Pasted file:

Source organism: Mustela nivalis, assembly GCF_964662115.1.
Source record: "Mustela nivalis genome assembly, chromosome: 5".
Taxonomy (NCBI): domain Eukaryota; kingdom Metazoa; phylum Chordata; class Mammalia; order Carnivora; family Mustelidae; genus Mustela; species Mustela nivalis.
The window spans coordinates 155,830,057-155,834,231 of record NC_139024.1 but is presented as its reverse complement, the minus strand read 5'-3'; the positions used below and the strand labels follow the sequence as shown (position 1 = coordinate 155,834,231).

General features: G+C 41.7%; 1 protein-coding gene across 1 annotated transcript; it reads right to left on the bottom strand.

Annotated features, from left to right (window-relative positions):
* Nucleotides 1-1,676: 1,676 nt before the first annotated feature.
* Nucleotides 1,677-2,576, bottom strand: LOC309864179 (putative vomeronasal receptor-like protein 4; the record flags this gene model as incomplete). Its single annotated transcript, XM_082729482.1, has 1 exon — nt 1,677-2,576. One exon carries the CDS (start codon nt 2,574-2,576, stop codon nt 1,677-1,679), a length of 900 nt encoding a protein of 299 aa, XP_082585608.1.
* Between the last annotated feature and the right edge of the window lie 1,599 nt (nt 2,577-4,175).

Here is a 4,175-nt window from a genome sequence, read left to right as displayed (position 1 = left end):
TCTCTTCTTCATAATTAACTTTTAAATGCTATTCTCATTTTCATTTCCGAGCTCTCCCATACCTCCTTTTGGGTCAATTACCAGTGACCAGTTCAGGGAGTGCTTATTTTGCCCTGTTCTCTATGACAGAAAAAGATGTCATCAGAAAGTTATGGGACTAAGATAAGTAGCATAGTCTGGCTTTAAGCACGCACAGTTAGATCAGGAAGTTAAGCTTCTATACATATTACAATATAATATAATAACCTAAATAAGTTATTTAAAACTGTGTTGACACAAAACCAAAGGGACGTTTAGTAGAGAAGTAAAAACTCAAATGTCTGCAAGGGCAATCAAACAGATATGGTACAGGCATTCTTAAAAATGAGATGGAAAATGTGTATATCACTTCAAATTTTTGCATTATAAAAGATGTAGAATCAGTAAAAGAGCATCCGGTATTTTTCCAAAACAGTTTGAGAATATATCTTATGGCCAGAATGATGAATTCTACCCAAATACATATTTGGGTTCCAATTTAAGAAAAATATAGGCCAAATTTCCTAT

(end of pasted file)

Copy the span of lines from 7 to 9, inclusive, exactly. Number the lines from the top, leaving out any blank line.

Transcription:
* Nucleotides 1-1,676: 1,676 nt before the first annotated feature.
* Nucleotides 1,677-2,576, bottom strand: LOC309864179 (putative vomeronasal receptor-like protein 4; the record flags this gene model as incomplete). Its single annotated transcript, XM_082729482.1, has 1 exon — nt 1,677-2,576. One exon carries the CDS (start codon nt 2,574-2,576, stop codon nt 1,677-1,679), a length of 900 nt encoding a protein of 299 aa, XP_082585608.1.
* Between the last annotated feature and the right edge of the window lie 1,599 nt (nt 2,577-4,175).